Thalamocortical axons (TCAs) pass through the prethalamus in the first step of their neural circuit formation. Although it has been supposed that the prethalamus is an intermediate target for thalamocortical projection formation, much less is known about the molecular mechanisms of this targeting. Here, we demonstrated the functional implications of the prethalamus in the formation of this neural circuit. We show that Olig2 transcription factor, which is expressed in the ventricular zone (VZ) of prosomere 3, regulates prethalamus formation, and loss of Olig2 results in reduced prethalamus size in early development, which is accompanied by expansion of the thalamic eminence (TE). Extension of TCAs is disorganized in the Olig2-KO dorsal thalamus, and initial elongation of TCAs is retarded in the Olig2-KO forebrain. Microarray analysis demonstrated upregulation of several axon guidance molecules, including Epha3 and Epha5, in the Olig2-KO basal forebrain. In situ hybridization showed that the prethalamus in the wild type excluded the expression of Epha3 and Epha5, whereas loss of Olig2 resulted in reduction of this Ephas-negative area and the corresponding expansion of the Ephas-positive TE. Dissociated cultures of thalamic progenitor cells demonstrated that substrate-bound EphA3 suppresses neurite extension from dorsal thalamic neurons. These results indicate that Olig2 is involved in correct formation of the prethalamus, which leads to exclusion of the EphA3-expressing region and is crucial for proper TCA formation. Our observation is the first report showing the molecular mechanisms underlying how the prethalamus acts on initial thalamocortical projection formation.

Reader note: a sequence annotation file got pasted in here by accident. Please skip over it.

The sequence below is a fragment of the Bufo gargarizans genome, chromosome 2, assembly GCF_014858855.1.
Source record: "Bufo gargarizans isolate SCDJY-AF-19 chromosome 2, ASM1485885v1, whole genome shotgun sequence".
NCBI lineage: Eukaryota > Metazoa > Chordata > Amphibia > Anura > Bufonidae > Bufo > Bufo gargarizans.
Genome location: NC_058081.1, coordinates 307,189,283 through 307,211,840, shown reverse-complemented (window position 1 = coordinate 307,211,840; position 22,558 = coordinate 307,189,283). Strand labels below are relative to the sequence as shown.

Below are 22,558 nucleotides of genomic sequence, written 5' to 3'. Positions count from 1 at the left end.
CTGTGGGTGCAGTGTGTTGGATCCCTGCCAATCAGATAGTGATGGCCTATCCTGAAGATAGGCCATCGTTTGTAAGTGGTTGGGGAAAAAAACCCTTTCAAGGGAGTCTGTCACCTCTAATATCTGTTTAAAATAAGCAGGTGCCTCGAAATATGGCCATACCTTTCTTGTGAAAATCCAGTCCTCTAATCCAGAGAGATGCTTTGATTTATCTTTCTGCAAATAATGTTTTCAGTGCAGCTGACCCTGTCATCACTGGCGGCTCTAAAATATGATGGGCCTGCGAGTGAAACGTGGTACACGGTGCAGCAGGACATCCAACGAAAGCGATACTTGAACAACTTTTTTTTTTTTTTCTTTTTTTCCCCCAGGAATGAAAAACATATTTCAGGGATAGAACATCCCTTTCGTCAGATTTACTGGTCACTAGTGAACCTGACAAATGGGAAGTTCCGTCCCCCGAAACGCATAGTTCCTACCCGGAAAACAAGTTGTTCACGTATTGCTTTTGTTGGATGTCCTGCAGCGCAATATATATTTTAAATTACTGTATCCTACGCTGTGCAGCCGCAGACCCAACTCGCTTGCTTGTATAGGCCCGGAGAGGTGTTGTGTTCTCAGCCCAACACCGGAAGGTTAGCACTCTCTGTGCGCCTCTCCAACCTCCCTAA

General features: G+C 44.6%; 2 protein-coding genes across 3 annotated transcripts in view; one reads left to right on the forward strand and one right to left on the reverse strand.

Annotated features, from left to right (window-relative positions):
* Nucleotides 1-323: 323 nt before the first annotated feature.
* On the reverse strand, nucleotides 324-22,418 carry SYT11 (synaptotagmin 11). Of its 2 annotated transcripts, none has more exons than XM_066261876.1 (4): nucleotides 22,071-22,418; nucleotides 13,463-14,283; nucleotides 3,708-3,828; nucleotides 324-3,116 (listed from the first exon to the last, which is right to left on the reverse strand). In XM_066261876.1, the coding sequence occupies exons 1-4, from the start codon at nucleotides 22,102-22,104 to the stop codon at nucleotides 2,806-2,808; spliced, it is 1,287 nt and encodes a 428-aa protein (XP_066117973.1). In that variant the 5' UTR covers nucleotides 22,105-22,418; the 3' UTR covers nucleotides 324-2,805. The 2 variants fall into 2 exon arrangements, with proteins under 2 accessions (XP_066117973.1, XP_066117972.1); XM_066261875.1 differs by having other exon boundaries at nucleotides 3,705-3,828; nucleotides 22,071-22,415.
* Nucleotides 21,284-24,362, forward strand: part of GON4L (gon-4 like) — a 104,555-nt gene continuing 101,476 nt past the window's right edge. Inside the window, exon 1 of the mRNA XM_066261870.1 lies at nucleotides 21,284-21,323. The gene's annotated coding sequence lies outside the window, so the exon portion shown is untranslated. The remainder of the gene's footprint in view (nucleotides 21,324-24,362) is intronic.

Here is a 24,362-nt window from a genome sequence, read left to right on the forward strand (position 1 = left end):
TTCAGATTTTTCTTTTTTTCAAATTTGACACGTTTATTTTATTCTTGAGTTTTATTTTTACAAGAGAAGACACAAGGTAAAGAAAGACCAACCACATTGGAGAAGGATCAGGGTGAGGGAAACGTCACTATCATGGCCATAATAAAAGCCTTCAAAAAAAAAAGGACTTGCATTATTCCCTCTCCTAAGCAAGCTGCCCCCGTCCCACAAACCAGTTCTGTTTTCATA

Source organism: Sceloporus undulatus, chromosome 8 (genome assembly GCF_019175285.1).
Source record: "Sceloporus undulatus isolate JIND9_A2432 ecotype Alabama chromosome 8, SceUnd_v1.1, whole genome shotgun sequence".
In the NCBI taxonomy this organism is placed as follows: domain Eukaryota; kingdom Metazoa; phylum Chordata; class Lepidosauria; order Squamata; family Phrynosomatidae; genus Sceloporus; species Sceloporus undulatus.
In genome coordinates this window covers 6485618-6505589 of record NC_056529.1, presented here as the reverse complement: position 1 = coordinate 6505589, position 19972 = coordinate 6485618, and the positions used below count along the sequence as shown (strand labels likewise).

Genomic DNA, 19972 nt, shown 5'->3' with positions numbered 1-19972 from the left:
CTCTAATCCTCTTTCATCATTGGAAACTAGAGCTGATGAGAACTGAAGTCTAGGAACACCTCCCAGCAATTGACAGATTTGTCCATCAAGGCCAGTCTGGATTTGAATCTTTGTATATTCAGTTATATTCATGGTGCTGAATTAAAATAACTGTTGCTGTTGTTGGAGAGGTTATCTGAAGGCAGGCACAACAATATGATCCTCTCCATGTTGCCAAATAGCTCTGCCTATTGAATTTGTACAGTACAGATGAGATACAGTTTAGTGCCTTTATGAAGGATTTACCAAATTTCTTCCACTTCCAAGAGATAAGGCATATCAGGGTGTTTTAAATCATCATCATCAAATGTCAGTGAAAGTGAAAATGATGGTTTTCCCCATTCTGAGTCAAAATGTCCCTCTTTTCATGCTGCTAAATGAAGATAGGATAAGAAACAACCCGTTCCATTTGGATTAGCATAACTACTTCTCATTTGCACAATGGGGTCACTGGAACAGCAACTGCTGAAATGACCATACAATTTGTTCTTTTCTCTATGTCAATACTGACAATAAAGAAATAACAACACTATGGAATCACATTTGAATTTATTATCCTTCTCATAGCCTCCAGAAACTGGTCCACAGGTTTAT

The cerebral cortex and dorsal thalamus have reciprocal connections, which are essential morphological bases for cortical functions. Thalamocortical axons (TCAs) send sensory information and feedback of motor programming from the caudal brain areas, and these connections are organized in a topographical manner (Vanderhaeghen and Polleux, 2004). Formation of the topographic connections is regulated by several axon guidance molecules (Braisted et al., 2000, 2009; Dufour et al., 2003; Vanderhaeghen and Polleux, 2004; Torii and Levitt, 2005; Uemura et al., 2007). Developing thalamic neurons send axons towards the ventral telencephalon through the prethalamus (or ventral thalamus). Special guidance cells named corridor cells in the ventral telencephalon guide TCAs to the pallium (López-Bendito et al., 2006). Thus, the ventral telencephalon is regarded as an important intermediate target for the formation of reciprocal connections.